Back to “Jack-Ass.” But first, a question: This is a pretty, introspective song that is a lot more “emotionally mature” than the rest of Odelay… did Beck feel the need to saddle it with such a goofily self-critical title and then end it with the braying donkey punchline because he didn’t want to come off as “serious”? Self-conscious self-sabotage? Hmm. I saw a band once that played really nice, simple, poppy boy-girl toonz, but they were part of this larger punkhouse scene and they called themselves “The Fags,” because I suppose they thought they hadta make fun of and denigrate themselves rather than just be honest and admit/embrace the fact that, hey, we’re a silly and fun and probably twee pop group? I thought it was sad. I really did! See what I’m saying? The connection between the two? Those are my deep observations for the night.

Back to “Jack-Ass.” For REALZ!

The “Butch Vig Mix” sticks close enough to the LP version that it isn’t worth much mention. It’s shorter (to the point that it feels rushed), has a re-jiggered ending, and is generally more radio friendly than the rather lengthy and languid album take. Thanks to a pressing error, we get it twice on this EP instead of hearing the promised – and promisingly titled! – “Lowrider Mix.” Don’t worry; that one pops up on the American 12” and the European CD, and it pretty much just adds a dumb – but fun – bass thump and hip-hop beat throughout the song. “Strange Invitation”? “Jack-Ass” as performed on acoustic guitar with handsome string backing as arranged by Beck’s own daddy. Mellow cello! And that singing: significant leaps taken here towards legitimacy as a vocal bigshot. Last on the menu is the infamous “Burro,” a full-on mariachi version, crooned in Spanish. Beck would later incorporate Mexican/Latino influences more fully into his music, but back in ’97 this felt like a wacky gimmick… though one that is carefully executed and works quite well.

Gripe that I can’t cram in anywhere else: Annoyingly, the A-sides of both 7”s are much louder than the B’s. Whyzat?!

Hey, wondering why Bob Dylan gets a writing credit on “Jack-Ass”? Of course you were. The meat of the musical track here is a shimmering sample from “It’s All Over Now, Baby Blue,” crucial enough to the song’s foundation to elevate Dylan to co-writer status. But here’s the crazy part! This particular sample is from Them’s cover of “Baby Blue,” and it’s an element that was not in Dylan’s version; Bobert D’s really getting away with one here! Ah well. More fun Dylan facts: There were rumors going around in 1997 that Beck, Dylan, and Paul McCartney were going to tape an Unplugged performance with Allen Ginsberg (McCartney had been collaborating with Ginsberg around this time). Old Al dropped dead, though, so it didn’t happen. However, Beck and Dylan did play a show together in Los Angeles at the end of that year, so all was right with the world. The end.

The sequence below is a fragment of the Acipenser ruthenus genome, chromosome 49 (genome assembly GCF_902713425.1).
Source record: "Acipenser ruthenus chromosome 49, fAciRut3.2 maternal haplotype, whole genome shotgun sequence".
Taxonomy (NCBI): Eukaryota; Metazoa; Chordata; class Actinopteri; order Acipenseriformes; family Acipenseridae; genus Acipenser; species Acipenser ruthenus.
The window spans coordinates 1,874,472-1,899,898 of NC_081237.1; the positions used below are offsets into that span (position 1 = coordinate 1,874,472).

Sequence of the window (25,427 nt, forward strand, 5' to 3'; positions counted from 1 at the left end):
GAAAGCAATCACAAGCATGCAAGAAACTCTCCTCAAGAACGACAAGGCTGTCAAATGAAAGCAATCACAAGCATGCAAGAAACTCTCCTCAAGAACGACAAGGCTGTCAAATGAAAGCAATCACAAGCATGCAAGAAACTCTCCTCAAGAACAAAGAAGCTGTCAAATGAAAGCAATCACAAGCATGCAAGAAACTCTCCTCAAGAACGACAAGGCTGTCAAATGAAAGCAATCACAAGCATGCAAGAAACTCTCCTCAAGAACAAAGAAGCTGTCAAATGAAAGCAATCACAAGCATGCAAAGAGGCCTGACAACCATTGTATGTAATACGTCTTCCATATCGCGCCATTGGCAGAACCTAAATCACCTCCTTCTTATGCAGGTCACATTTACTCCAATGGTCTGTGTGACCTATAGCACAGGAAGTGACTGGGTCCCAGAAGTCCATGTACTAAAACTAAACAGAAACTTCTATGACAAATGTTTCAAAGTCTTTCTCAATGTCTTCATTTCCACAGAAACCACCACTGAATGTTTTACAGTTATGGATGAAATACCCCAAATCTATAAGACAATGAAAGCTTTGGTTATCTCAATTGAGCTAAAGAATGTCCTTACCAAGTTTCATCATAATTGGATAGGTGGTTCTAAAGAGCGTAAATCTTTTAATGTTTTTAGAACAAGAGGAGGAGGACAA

Sunday, January 27, 2008

Beck - Sissyneck

(Geffen, 1997)

“Sissyneck” always felt like the neglected Odelay single. No video, no remixes, no American release (the other four songs pulled from the LP had US 12”s)… no hit! A shame, too, because this is a fun little smirk-free shitkicker, a trashed-out tale of late-90s, beer-swillin’, dime-store outlawry with some appropriate pedal steel in the chorus. What’s not to like? The B-side, a second stab at “Feather in Your Cap” (which was first on the “It’s All in Your Mind” 7”), is a champ as well. This time around, Beck slows the tempo, alters some lyrics, and builds a moody, evocative arrangement that suits the song far better than the tossed-off feel of the original. In its depressed beauty, “Feather” is quite different from the rest of the Odelay material – other than “Jack-Ass,” perhaps – and foreshadows the direction in which Beck would soon head on Mutations.